With Retro Game Crunch, Kickstarter backers can have their games and play them too
Few things are as oddly exciting as finding something long-forgotten. Whether it's a twenty-dollar bill in a winter coat or an old book in the bottom of the moving boxes, an unexpected find is often more visceral than an reward you think is coming to you. Winning $100 in a raffle is infinitely better than working 15 hours to earn the same amount.
This same principle applies to Kickstarter rewards. It's easy to forget about a reward in the time between pledging some cash and the product's shipping. Backing a project on the platform is a bit like buying a gift for yourself and then stowing it in the back of the closet until you forget about it. But while this can be exciting, it's also frustrating for those of us (like myself) who crave instant gratification.
Retro Game Crunch, a new project from "The Last Rocket" creator Shaun Inman, "Bloop" creator Rusty Moyher, and composer Matt Grimm, wants to combine the best of both worlds. To repurpose a tired aphorism: If this project succeeds, backers will be able to have their games and play them too.
The project is a result of an earlier collaboration between Inman, Moyher, and Grimm, "Super Clew Land." Developed as part of the Ludum Dare challenge (which I have written about before), the trio decided to develop the game beyond its 48-hour time limit and spend a month preparing the game for a new release. The three enjoyed the process of conceiving and building a game in such a short timeframe so much that they dreamed up Retro Game Crunch, which will follow a similar process.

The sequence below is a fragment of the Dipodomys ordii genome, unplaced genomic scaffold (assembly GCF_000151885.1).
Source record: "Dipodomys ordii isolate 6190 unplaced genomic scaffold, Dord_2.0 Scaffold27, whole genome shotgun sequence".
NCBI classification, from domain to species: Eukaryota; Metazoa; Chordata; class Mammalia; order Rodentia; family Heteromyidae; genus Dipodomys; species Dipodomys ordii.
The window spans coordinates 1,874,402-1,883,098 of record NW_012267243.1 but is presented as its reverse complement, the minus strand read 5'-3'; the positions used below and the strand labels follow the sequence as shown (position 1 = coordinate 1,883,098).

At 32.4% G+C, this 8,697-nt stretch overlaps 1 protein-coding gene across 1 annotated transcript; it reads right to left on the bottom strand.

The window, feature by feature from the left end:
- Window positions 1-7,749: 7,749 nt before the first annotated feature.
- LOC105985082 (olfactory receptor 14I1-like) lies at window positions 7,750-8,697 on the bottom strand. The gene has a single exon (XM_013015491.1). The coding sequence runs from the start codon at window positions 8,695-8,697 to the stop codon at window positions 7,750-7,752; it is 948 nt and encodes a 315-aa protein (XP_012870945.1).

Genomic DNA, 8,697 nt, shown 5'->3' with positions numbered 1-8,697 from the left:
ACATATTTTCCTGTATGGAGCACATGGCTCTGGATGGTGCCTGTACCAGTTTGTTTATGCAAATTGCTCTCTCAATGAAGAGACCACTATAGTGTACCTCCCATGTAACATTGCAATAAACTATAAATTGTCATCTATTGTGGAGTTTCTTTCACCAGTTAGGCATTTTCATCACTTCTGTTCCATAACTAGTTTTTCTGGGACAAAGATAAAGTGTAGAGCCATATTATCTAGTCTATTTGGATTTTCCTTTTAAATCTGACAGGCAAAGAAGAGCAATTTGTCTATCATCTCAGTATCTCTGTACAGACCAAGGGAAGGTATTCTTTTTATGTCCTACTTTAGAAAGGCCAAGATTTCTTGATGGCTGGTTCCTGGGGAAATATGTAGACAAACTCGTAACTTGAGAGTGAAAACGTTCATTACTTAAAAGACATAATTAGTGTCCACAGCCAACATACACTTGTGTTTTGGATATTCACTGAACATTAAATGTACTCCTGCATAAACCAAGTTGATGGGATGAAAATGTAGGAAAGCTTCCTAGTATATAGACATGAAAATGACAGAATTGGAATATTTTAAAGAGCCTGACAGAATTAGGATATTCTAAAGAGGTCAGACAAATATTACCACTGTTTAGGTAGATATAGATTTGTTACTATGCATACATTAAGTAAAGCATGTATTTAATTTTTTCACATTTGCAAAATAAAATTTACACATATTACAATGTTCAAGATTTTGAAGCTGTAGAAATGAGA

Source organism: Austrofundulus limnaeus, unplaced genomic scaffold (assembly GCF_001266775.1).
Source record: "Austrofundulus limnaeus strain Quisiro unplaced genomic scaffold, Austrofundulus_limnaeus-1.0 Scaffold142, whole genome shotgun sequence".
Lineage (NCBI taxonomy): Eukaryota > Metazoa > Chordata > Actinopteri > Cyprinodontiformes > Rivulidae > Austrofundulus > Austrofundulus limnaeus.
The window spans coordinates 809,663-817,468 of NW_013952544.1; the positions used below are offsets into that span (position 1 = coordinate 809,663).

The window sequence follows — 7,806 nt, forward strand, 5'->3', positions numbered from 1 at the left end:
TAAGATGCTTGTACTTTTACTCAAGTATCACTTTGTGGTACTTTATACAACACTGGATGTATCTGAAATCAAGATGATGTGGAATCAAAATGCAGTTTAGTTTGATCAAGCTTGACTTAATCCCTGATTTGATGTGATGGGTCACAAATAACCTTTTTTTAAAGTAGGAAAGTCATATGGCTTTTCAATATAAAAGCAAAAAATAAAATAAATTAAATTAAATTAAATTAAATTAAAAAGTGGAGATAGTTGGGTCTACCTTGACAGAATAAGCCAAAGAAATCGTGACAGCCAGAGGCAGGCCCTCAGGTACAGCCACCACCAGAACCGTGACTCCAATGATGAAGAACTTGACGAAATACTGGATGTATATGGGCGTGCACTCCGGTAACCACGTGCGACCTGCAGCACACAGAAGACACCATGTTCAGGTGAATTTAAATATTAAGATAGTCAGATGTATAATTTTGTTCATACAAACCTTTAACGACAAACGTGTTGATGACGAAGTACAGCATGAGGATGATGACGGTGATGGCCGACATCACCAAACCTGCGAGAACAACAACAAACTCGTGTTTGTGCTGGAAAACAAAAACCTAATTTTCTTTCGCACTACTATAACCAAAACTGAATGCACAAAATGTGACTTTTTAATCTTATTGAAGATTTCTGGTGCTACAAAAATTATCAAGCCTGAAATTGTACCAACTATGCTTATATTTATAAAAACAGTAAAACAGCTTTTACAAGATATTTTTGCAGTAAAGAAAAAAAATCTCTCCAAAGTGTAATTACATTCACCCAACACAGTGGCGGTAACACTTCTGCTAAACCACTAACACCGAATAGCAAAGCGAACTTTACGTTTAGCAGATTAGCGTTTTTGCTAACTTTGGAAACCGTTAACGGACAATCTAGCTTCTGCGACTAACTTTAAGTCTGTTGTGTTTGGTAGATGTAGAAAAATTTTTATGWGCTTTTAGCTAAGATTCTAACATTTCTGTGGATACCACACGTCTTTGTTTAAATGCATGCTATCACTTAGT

Basically, the trio will be building one game a month for six months. Backers will be able to influence the games by suggesting and voting on the overarching themes, and Inman, Moyher, and Grimm will offer peeks into what happens behind the scenes as each game is developed. By backing the project gamers will get a new game each month, and, to satiate the "don't care how, I want it now" crowd, a copy of "Super Clew Land" as soon as the project meets its goal.
In many ways, this project feels like a combination of the best Kickstarter has to offer. The trio are simultaneously experimenting with a new game development model focused on speed and openness, hitting Kickstarter's creative roots, while offering real, timely incentives that cater to those who view Kickstarter as a place to preorder goods.
While the Kickstarter team may not appreciate the latter part of that sentence (see their "Kickstarter Is Not a Store" post), Inman, Moyher, and Grimm's approach helps mitigate the issue of floating deadlines for rewards. People may forget that they backed a project for a while, but eventually they're going to start to wonder why their hand-carved iPhone charging station that doubles as a lawn mower (or something) hasn't shipped yet.
This is fascinating to me, both as a reporter and a gamer, for a number of reasons. First is the fact that I'm a fan of these so-called "retro" games, from everything down to the gameplay to the design and music. The team has proven that they're able to ship great, award-winning games in the past, and hopefully their efforts will encourage other game developers to take a chance on the genre. And, if the project is successful, there's some good-ole-fashioned dramatic tension associated with trying to build a game in one month.
I've been keeping an eye on Retro Game Crunch all morning, and it seems like every time I refresh the page there's been a little bit more money pledged to the cause. Hell, during the half-hour phone call I had with Inman, Moyher, and Grimm the project raised another $1,000. This doesn't mean that it will be successful, but it does show that at least 128 (and counting) people smell what the trio is cookin'.
[Illustration by Hallie Bateman]